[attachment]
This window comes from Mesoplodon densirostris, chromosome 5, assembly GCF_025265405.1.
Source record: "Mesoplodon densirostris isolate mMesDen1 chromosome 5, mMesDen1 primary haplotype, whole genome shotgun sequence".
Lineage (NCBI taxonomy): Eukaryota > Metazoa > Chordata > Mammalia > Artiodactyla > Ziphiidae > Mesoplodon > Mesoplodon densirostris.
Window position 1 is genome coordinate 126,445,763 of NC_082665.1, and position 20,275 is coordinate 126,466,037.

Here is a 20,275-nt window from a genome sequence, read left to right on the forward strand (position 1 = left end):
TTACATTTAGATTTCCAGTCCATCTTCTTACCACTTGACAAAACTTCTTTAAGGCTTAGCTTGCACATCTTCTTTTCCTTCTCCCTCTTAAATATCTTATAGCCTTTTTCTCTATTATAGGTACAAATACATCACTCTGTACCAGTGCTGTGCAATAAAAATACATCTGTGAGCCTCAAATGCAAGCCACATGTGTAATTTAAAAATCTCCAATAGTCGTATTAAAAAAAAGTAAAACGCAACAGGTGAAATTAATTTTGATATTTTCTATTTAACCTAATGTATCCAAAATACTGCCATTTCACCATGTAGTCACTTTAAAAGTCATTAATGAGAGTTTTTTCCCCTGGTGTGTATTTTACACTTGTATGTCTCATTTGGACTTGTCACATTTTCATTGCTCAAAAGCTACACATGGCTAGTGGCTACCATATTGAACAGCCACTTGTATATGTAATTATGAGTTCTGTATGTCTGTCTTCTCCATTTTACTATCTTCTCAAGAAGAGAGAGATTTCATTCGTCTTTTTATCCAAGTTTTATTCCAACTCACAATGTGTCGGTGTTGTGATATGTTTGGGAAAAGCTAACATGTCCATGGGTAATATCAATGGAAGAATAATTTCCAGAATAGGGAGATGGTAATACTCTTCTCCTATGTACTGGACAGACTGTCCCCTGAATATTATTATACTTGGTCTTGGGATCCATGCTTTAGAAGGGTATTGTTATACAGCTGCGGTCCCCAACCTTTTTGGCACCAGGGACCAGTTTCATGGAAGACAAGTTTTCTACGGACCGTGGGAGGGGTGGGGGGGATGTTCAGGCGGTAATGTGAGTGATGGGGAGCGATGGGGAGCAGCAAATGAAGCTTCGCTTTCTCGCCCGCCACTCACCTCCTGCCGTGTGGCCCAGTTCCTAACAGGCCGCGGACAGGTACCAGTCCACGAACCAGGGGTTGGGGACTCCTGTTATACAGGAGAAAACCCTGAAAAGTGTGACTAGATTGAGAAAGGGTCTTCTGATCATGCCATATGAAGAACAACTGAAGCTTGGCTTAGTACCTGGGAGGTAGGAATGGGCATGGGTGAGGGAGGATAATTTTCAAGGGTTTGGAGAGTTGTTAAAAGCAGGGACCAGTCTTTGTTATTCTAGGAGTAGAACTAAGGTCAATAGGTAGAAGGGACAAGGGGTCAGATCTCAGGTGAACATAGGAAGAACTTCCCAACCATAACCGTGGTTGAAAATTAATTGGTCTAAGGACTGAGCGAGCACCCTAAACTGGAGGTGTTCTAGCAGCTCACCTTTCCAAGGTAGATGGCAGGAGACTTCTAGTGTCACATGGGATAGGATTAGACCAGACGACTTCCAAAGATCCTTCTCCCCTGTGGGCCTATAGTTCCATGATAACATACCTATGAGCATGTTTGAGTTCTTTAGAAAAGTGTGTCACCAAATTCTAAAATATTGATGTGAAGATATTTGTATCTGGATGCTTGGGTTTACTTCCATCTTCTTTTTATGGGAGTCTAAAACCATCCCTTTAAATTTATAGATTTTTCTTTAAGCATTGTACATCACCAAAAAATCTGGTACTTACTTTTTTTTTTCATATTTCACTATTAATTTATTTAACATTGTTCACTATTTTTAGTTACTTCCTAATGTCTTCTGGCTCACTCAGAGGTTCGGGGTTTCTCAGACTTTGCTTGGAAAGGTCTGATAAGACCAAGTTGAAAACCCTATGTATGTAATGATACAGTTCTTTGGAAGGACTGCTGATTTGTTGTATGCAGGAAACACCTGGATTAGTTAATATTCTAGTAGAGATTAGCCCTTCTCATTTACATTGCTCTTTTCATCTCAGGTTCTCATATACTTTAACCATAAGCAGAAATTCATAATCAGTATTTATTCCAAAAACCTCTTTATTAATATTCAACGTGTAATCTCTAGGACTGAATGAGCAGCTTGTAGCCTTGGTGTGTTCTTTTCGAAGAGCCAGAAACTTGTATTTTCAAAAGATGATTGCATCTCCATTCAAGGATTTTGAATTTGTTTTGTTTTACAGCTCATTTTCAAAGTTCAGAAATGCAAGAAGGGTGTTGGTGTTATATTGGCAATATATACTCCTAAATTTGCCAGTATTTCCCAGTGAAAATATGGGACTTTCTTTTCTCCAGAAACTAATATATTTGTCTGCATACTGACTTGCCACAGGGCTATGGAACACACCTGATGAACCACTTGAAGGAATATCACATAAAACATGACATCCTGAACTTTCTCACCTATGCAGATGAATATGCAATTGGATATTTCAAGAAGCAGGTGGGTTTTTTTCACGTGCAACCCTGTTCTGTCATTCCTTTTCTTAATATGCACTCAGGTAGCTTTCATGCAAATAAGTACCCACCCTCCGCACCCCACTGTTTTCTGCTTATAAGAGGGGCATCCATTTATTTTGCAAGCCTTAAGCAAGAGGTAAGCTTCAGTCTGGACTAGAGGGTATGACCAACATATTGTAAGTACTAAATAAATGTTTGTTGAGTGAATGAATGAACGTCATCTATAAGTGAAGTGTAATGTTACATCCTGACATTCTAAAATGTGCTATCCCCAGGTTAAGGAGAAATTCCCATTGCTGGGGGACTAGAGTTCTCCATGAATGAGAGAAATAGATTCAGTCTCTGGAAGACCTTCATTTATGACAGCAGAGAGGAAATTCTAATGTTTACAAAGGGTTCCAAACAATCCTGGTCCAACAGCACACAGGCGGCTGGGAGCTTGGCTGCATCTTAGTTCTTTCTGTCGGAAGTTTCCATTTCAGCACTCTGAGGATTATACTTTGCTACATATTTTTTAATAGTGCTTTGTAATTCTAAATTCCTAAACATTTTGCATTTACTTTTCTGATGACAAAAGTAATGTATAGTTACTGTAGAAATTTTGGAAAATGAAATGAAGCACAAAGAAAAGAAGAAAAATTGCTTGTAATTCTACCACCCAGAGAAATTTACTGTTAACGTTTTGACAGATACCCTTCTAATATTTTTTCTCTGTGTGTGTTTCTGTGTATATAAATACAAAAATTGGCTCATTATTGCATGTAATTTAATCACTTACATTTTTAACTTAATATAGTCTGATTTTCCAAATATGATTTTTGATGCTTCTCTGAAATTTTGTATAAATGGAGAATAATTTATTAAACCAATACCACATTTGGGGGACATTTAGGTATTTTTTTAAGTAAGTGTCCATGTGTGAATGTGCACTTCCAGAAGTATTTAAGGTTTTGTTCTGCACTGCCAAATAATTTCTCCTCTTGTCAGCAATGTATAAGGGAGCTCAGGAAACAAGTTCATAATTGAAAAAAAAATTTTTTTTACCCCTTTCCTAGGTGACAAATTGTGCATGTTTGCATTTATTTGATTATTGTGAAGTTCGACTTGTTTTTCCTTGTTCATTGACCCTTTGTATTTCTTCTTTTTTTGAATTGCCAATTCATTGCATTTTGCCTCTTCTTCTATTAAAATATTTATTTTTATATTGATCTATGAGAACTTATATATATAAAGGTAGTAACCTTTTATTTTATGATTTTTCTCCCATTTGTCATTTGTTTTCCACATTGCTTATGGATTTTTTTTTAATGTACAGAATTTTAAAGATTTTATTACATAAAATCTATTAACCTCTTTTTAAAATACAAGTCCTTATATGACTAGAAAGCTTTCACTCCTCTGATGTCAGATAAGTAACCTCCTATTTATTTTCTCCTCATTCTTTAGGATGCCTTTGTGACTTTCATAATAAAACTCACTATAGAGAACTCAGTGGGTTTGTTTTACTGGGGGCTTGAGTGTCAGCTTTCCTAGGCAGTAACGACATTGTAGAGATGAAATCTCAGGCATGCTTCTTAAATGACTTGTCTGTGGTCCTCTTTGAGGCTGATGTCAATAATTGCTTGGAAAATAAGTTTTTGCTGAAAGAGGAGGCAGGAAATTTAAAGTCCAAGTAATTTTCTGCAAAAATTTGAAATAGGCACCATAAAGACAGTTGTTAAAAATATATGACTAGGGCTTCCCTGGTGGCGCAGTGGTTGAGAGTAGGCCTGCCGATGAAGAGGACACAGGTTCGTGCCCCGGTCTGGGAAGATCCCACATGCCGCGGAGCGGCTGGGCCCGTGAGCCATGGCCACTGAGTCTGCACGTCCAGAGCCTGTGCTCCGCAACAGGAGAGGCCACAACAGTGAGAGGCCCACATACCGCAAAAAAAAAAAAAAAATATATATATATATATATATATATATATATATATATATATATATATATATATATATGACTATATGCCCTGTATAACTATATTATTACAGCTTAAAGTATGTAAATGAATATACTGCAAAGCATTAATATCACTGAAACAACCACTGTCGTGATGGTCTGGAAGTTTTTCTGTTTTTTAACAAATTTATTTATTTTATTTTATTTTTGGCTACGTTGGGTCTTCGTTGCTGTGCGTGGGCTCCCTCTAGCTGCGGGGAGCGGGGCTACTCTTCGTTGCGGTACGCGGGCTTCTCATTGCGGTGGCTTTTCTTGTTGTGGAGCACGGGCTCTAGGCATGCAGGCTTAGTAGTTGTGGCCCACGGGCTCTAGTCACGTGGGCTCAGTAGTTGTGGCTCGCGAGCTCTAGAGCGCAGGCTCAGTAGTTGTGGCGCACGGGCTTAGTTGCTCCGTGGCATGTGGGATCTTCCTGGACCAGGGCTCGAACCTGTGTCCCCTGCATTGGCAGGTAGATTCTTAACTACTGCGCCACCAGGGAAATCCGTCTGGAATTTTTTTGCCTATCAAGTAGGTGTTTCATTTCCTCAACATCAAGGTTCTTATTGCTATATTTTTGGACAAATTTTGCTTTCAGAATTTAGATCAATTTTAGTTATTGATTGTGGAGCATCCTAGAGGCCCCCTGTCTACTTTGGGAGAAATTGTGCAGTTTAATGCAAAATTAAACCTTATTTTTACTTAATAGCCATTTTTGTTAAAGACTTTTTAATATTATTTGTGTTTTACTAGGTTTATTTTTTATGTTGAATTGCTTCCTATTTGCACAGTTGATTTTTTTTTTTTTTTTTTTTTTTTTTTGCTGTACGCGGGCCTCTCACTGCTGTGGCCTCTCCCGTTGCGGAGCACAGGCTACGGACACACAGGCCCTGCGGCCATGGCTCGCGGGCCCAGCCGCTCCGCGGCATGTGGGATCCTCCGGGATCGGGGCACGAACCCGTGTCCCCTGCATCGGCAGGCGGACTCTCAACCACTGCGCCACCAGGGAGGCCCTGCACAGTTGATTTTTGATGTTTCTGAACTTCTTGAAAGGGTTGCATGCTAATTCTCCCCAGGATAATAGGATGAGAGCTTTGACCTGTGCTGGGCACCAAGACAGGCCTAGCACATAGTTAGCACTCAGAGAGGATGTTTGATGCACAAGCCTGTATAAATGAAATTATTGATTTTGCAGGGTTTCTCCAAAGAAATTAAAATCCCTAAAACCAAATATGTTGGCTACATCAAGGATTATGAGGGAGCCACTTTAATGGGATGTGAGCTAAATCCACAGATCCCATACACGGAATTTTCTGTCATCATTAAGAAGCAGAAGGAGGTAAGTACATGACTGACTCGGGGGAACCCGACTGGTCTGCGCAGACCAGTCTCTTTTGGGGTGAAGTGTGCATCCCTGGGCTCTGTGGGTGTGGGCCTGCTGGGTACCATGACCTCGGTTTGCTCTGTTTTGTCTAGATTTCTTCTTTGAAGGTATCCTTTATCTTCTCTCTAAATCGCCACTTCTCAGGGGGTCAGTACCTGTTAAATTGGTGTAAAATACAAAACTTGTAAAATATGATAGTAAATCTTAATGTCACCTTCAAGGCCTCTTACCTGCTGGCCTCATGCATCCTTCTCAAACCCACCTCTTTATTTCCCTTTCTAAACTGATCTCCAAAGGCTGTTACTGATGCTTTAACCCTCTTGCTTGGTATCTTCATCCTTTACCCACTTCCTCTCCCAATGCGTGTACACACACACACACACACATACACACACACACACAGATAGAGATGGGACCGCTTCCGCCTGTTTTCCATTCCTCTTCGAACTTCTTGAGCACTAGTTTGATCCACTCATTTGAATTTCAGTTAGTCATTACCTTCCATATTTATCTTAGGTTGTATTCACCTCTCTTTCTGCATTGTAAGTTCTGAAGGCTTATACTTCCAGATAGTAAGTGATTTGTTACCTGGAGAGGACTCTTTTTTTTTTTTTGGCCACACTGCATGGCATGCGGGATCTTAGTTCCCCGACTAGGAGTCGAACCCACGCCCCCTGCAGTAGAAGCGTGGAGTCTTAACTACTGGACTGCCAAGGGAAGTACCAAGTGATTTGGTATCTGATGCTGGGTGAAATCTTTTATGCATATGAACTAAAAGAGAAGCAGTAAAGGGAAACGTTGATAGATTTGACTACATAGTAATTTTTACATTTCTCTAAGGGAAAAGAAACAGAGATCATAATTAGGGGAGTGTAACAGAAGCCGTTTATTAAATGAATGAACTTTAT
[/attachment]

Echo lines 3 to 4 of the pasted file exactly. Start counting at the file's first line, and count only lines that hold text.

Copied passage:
Lineage (NCBI taxonomy): Eukaryota > Metazoa > Chordata > Mammalia > Artiodactyla > Ziphiidae > Mesoplodon > Mesoplodon densirostris.
Window position 1 is genome coordinate 126,445,763 of NC_082665.1, and position 20,275 is coordinate 126,466,037.